How to adjust first aid in the workplace post COVID-19

By Fordhay

|News|Jun 2020

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Under the Health and Safety (First Aid) Regulations 1981, workplaces are required to provide the right equipment, resources and people that ensure employees receive attention if they’re taken unwell at work. In most workplaces, this comes in the form of trained first aiders, a first aid box and health and safety risk assessment to determine which procedures are needed. COVID-19 brings with it a number of new considerations to first aid policies and processes for workplaces. Social distancing, limited physical contact and optimal hygiene make providing aid to employees quite the challenge. So what will first aid in the workplace look like with all these restrictions in place?

Conduct a thorough risk assessment

It’s essential to conduct a thorough risk assessment within your work environment. The risk assessment must cover the layout of your workplace, the size of the company and how many workers will be on site during the day. You should include the equipment and type of work carried out by each employee, and the risks involved in each of their activities.

Social distancing must be in place at all times to make sure workers don’t come in contact with one another. The government has now specified a minimum of one metre distance where two metres isn’t possible. You’ll have to alter your working practices and procedures to cater to this requirement. Depending on the activities and distance between each worker and the equipment they’re handling, personal protective equipment (PPE) must be provided if the other practices aren’t adequate.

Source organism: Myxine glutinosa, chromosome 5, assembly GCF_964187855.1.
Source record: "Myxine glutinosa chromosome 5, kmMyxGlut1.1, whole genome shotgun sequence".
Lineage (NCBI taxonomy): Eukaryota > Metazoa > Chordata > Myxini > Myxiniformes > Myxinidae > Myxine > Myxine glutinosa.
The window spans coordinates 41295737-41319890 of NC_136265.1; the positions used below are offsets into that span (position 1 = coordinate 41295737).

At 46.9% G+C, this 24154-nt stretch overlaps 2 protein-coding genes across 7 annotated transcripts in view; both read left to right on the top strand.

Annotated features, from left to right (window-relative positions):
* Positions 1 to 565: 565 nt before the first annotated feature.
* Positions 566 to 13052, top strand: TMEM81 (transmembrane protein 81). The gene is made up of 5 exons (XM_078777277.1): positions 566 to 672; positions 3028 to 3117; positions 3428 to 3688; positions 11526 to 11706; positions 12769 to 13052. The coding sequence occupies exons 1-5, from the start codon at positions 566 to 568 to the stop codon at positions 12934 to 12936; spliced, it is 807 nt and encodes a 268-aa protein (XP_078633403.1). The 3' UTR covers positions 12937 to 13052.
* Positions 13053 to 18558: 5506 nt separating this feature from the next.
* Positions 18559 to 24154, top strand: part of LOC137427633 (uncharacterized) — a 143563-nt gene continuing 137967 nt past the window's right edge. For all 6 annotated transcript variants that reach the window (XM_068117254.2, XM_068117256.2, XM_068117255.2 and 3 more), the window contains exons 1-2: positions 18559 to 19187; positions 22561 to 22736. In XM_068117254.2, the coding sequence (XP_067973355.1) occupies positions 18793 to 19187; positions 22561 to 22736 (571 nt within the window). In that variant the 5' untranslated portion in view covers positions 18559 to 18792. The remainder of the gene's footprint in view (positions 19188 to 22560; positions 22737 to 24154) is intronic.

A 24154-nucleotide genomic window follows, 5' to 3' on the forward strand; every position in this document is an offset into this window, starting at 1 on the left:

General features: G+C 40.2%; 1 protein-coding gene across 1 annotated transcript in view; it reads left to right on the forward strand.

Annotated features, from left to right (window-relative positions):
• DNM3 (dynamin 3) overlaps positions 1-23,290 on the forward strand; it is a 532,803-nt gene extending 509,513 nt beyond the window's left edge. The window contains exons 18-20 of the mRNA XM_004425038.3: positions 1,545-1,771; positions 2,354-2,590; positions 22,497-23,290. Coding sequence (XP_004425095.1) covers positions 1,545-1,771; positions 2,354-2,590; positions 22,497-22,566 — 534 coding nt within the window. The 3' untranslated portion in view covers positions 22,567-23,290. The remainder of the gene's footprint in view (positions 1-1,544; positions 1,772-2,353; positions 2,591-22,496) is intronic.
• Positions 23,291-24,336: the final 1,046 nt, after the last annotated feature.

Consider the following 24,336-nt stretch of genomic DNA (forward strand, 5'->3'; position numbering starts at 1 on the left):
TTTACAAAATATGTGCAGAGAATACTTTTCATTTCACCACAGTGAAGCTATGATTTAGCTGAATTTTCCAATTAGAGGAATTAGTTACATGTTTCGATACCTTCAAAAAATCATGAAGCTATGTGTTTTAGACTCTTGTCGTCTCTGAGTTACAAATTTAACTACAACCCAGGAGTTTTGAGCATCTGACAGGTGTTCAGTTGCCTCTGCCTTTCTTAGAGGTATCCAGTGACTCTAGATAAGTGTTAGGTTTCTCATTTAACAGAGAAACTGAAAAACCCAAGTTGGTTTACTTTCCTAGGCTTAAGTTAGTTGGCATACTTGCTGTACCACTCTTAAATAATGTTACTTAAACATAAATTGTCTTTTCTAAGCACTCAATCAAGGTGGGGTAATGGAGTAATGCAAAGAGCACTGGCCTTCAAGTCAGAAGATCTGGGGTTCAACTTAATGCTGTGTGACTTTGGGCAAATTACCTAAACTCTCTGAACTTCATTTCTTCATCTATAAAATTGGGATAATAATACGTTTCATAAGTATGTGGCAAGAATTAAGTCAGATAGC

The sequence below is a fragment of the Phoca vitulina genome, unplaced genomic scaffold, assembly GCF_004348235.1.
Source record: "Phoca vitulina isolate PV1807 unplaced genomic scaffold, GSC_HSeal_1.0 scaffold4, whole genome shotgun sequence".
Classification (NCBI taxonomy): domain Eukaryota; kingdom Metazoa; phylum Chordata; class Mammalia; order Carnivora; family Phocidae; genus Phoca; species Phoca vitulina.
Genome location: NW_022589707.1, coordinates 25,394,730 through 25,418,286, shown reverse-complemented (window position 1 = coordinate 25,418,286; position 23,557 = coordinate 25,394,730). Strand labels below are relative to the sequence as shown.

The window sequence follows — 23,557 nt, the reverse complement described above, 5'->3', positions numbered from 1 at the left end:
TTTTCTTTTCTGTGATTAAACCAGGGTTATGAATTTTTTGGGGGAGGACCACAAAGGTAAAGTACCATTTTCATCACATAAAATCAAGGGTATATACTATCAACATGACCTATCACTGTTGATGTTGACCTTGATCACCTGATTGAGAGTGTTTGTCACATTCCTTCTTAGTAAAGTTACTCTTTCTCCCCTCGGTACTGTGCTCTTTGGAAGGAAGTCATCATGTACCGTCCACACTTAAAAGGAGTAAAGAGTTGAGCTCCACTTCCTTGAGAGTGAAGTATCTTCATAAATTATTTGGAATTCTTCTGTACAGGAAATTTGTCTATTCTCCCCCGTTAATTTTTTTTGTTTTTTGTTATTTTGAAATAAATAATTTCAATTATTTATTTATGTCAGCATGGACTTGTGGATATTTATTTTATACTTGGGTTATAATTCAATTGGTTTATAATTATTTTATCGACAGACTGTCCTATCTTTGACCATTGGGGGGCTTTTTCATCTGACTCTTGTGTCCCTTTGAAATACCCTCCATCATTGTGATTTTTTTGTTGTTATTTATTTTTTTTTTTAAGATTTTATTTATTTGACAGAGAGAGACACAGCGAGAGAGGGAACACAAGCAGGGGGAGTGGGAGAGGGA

Hesitation from your first aiders

It’s only natural that some of your first aiders may refuse to give first aid in the normal way because they’re at risk of contracting the virus. If a person is unwell and needs a form of attention that requires the first aiders to break social distancing guidelines, it may result in that person being unsupported. There should be no pressure on your first aid workers to carry out first aid if they don’t want to. They have to protect their personal health and safety, especially if themselves or a member of their household is a vulnerable person.

Abide by social distancing guidelines

Your risk assessment should outline the scenarios in which social distancing is and isn’t possible in the workplace. A minimum of one metre should be maintained even when carrying out first aid to avoid risk of contracting or spreading the virus. If someone you’re helping is symptomatic and could have the virus, you should put the person in a room away from the rest of your workforce to minimise risk. If you don’t have a separate room to put the individual in, you should instruct the rest of your workforce to move away from the area and maintain two metres between each other.

Providing personal protective equipment (PPE)

Where social distancing isn’t possible, personal protective equipment (PPE) must be provided and worn by those giving assistance. The government recommends that first aiders wear disposable gloves and a disposable plastic apron. It’s suggested that you use face masks and eye protection if there are any risks associated with fluids.